ANNVILLE TOWNSHIP, LEBANON COUNTY, Pa. -- A Lebanon County Police Department announced there were no charges for a restaurant owner accused following an investigation into an alleged racial incident.
A Lebanon Valley College student and a friend went to eat at a local restaurant when he said the owner called him a racial slur for African-Americans, and told them to get out.
The Annville Township police chief said they spoke with several witnesses who confirm what was said, but it just wasn't enough to press charges in this case.
The victim's father, Ricky Bugg Sr. said "if this is a reflection of where our society is because of the law, when it's clear that evidence or interviews have determined that what was done was not right, no, I'm not pleased."
Bugg spoke out after the Annville Township police chief announced there would be no charges of ethnic intimidation for Chris Behney, the man accused of a racial incident involving his son.
Annville Township Police Chief Bernard Dugan said "Intimidation requires violation of another statute, and they list which ones qualify. You have to find a violation, whether it was an assault, was it harassment. Does it fit any other crime. And then, was that crime committed with malicious intent toward the race."
Police have yet to hear Behney's side of the story.
"He doesn't, he refused to speak to us, and I can't make him," Chief Dugan said.
"We already know from several witnesses what he said, speaking to him is not going to add more evidence to charges against himself," Chief Dugan added.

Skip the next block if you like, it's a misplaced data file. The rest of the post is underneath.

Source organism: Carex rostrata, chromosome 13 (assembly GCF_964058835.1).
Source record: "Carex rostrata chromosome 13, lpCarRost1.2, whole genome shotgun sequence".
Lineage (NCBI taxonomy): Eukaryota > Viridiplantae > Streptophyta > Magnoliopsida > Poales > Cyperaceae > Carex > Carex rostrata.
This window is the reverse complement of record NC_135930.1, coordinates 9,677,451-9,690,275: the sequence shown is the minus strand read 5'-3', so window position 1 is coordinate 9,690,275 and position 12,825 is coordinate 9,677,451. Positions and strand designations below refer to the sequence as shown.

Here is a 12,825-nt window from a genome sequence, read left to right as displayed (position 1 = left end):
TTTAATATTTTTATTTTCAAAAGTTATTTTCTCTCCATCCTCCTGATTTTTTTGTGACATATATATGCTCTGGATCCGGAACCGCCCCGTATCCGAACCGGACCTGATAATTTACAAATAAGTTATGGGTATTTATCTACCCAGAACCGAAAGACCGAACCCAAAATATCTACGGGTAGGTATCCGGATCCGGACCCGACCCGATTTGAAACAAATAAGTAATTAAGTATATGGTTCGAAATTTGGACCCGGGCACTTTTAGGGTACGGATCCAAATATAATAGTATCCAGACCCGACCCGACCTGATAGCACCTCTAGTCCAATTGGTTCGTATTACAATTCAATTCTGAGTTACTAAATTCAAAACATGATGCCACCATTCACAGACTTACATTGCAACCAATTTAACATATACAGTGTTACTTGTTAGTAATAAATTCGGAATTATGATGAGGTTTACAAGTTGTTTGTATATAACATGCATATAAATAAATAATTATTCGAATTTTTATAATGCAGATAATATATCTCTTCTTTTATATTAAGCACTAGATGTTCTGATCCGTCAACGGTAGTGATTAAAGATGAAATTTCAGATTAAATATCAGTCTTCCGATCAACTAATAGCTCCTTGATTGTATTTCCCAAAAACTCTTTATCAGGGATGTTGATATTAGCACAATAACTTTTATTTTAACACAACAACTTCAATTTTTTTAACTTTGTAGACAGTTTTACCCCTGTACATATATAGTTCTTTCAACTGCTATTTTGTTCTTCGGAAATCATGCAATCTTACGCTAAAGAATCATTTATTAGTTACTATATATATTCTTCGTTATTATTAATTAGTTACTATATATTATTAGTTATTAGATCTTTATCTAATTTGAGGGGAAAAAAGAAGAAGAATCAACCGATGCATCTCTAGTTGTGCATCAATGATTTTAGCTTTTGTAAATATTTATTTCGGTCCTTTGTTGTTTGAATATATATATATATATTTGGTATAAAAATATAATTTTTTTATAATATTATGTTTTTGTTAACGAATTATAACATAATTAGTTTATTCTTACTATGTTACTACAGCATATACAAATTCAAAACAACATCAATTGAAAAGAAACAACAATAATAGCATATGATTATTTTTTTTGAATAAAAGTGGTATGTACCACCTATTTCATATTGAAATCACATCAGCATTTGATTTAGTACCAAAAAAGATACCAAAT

Bugg Sr. does have something to say to the man accused of discriminating against his son Ricky Jr.
"Tell the truth. If you know in your heart you're racist, change. If that means you have to talk to people who are different from you, intentionally do it, but I would speak to more than just that restaurant owner, I would speak to our society," Bugg said.
Annville Township police chief Dugan said unless Pennsylvania law changes, this case doesn't meet the requirements to bring charges of ethnic intimidation.
"I am bound by what they've written, and I can like it or not like it, it's not my option, but based on what they've written, those facts don't support that," Chief Dugan said.
For now, Bugg seeks a peaceful justice for his son, and the community in possibly changing laws and changing minds.
"Regardless of culture or race, let's not get upset to the point where we do things that aren't going to help promote change," Bugg said.
"But it's not over. We keep fighting, we keep marching, we keep enduring the struggle. That's what it's about," Bugg added.
Bugg said he's not angry, but upset as he asked the chief how he came to the conclusion of no charges in this case.